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I would definitely say John Proctor and Rebecca Nurse. John of course makes an incredible transformation in the play. At the beginning he's recently come out of an adulterous affair with Abigail. He's obviously embarrassed that he did it and doesn't want to talk about it. He gets angry with his wife every time she brings it up. After his wife was arrested, the transformation begins. He knows he has to confess his sin to the judges in order to save his wife. He confesses to his lechery to try to save Elizabeth. His refusal to confess is the final stage of his transformation. At first he decides to sign his name to save his life, but he knows that it's wrong and that the Proctor name will be tarnished forever. He tears up the confession. Elizabeth sums up his transformation with line about John having his "goodness now."
Rebecca is admirable because she is never tempted to sign. She stands firm the entire time. Throughout the play, she refuses to be intimidated by the other characters. When Parris first says that Hale will be coming, she says she thinks he ought not come. She lets her opinion be know several other times as well.
I would choose John Proctor and Giles Corey. John Proctor because by the end of the play, he has transformed into a man of strength and honor. He chooses death rather than a lie, he upholds his wife, he refuses to give into the judges, and he doesn't care what people think.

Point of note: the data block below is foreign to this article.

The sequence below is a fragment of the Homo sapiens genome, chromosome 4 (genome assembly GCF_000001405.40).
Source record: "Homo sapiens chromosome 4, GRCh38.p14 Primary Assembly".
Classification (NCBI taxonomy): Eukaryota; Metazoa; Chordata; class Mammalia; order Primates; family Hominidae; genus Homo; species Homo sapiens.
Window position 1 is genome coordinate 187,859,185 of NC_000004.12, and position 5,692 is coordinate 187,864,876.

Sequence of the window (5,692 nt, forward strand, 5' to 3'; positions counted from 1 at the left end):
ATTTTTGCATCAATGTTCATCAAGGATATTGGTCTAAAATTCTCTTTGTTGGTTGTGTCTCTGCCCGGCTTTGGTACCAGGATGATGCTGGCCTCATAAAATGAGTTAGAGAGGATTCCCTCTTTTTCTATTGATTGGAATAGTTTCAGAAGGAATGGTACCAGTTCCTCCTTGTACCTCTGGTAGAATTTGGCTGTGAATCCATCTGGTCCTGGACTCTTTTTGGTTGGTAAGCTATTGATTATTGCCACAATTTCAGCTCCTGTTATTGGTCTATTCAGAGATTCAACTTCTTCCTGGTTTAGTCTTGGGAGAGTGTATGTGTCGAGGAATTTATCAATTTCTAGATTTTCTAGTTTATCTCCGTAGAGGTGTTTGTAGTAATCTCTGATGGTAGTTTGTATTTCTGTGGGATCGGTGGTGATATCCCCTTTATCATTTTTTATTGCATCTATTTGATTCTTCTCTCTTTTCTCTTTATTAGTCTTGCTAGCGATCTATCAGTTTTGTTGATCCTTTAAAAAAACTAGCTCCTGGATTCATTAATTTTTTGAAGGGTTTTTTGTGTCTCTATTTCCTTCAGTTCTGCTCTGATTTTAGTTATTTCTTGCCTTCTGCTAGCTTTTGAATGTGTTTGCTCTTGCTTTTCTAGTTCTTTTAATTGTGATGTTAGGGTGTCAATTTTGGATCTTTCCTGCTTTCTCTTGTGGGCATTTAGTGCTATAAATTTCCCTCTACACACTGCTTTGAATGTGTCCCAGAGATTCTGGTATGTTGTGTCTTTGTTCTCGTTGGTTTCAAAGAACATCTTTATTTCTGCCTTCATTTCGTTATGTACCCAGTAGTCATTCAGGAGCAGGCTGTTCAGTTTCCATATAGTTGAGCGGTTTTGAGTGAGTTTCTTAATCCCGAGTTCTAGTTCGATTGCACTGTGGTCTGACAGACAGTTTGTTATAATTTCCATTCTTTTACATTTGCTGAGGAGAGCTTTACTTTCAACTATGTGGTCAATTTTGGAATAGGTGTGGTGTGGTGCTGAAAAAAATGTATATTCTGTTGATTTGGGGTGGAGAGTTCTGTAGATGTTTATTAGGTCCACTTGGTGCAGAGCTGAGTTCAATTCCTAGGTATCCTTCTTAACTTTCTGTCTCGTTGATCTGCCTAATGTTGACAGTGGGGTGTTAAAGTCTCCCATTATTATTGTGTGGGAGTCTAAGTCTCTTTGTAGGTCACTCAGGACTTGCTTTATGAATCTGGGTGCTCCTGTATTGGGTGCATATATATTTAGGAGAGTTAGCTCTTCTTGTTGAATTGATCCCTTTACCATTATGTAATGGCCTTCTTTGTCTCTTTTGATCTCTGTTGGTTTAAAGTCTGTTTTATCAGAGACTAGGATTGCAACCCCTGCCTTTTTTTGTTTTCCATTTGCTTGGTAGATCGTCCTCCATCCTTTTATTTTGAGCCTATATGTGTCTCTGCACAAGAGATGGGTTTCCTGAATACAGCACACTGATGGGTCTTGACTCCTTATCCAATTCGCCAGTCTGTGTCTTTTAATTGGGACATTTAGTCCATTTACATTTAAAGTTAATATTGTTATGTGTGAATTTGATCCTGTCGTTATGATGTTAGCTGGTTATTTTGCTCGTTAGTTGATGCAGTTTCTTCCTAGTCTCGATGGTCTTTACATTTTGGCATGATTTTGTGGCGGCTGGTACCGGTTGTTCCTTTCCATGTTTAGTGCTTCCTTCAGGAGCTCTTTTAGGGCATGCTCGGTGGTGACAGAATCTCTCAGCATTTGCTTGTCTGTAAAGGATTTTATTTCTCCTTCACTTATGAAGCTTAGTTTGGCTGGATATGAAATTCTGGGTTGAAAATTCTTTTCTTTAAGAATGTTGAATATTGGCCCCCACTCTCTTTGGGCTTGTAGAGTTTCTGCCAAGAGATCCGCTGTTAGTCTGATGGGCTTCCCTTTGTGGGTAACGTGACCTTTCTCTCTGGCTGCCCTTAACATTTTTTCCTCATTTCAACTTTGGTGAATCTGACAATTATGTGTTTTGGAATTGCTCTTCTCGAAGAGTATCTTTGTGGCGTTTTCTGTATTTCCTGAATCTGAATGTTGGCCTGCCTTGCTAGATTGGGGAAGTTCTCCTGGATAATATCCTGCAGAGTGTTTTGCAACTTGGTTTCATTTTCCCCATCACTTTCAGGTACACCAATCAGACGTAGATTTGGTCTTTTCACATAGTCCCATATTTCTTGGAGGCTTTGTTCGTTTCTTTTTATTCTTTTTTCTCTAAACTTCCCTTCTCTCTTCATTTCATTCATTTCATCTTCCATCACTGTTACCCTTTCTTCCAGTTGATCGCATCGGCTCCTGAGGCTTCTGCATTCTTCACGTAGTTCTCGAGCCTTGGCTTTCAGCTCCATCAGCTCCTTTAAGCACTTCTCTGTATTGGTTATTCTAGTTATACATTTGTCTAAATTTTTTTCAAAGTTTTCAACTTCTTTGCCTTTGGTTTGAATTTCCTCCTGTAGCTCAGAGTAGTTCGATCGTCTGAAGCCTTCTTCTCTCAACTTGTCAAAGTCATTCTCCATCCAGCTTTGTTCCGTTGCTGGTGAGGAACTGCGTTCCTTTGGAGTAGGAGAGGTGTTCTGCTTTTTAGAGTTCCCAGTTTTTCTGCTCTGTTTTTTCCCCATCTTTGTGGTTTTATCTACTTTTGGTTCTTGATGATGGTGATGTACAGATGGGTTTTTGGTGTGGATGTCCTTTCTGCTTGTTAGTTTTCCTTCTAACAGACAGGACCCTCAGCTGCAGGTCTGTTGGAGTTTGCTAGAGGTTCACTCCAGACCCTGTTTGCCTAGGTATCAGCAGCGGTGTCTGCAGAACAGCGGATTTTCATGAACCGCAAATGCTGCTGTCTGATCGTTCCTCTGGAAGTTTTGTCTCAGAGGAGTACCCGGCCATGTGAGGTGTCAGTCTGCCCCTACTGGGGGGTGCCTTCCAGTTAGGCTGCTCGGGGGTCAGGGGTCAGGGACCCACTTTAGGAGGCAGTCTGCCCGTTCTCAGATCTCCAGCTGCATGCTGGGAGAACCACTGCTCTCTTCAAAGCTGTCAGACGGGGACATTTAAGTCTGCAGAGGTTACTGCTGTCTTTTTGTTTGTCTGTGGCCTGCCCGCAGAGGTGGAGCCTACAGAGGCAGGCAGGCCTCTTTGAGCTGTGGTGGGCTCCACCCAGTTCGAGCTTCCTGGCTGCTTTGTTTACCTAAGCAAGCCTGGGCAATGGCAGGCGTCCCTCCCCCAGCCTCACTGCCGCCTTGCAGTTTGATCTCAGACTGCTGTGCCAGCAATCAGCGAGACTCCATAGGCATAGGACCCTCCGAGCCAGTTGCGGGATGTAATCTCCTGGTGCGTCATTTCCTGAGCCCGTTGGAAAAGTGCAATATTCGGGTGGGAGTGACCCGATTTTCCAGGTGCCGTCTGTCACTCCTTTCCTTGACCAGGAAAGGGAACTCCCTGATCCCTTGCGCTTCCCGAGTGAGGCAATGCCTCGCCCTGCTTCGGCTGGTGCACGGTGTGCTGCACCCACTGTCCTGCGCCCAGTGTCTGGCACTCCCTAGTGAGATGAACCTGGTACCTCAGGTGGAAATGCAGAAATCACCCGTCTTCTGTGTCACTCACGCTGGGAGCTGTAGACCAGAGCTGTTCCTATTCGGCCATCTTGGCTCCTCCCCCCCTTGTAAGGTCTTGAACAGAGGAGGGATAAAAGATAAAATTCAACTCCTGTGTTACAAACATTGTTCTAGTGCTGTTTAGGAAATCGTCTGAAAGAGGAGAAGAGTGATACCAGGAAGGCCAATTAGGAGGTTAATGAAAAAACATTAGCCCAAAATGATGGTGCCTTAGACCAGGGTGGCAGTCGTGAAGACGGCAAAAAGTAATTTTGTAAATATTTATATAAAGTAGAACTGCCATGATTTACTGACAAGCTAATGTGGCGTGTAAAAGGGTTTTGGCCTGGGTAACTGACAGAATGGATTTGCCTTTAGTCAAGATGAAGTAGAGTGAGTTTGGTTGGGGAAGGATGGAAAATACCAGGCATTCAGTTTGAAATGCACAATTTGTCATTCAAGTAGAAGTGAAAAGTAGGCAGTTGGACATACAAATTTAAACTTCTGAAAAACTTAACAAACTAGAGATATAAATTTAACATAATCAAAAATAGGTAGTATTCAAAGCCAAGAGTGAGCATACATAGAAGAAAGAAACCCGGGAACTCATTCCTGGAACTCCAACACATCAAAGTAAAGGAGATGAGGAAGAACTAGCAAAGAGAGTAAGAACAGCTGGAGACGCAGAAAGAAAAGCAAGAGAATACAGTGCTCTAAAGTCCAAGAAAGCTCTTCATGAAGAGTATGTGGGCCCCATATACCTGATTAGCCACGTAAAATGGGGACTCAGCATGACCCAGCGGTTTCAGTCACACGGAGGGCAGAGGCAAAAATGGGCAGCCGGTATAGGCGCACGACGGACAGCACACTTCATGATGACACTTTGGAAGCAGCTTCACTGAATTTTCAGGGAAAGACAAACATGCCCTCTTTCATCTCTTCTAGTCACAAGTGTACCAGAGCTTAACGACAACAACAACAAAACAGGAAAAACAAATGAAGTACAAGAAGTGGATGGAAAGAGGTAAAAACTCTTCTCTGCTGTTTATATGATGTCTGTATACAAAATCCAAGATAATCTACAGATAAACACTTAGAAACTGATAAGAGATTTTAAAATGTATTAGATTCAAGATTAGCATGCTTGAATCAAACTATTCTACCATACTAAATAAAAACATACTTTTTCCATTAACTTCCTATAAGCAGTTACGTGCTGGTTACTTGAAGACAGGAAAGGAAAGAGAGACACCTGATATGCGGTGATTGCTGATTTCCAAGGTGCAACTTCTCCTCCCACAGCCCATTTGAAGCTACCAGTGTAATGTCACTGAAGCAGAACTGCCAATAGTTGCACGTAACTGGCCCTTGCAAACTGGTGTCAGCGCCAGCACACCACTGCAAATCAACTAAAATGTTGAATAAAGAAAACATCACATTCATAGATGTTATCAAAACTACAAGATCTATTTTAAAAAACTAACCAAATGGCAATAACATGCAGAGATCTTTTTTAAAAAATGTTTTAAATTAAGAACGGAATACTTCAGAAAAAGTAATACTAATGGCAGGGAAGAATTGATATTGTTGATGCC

Giles Corey is respectable because of his intelligence and because of the way he dies. Once he is convicted, he knows if he pleads one way or the other then his family will lose their land. So, for the sake of his children, Giles remains quiet while they press him to death. His only words are "More weight". He gives up himself for his family. It is almost like he is making payment for the accusations he unknowingly made against his wife earlier.
I agree that John Proctor and Rebecca Nurse are both strong characters, but let's not forget Elizabeth Proctor. I see her as one of the strongest characters in the play. Even after John's infidelity, Elizabeth is still willing to serve him as a good Puritan wife. Instead of ignoring that John is a lecher, Elizabeth is very vocal in urging John to go the court and expose Abigail. She does not cower to John when he defends his position about his hesitation in exposing Abigail; rather, she tells him accurately tells him that "there is a promise made in any bed." She doesn't let John off the hook when he refuses to believe that Abigail wants her dead.
Also, Elizabeth shows great strength at the end of the play when she is asked to plead with John to confess. It would be easy for Elizabeth to convince John to give the lie and save his life because of her love for him and her pregnancy. Instead, Elizabeth doesn't lead John to his decision; she allows him to make his own decision, thus allowing him to find his "goodness." This takes a very strong woman to not think of herself knowing that her husband would soon be put to death. In addition, Elizabeth takes John's infidelity upon her shoulders. She tells John that "it takes a cold wife to prompt lechery." Being willing to take blame for John's adultery reinforces why I believe she one of the strongest characters. Although some may find her weak because of these reasons, I don't. It takes a strong woman to go through the experiences that Elizabeth has and still find such love for husband.
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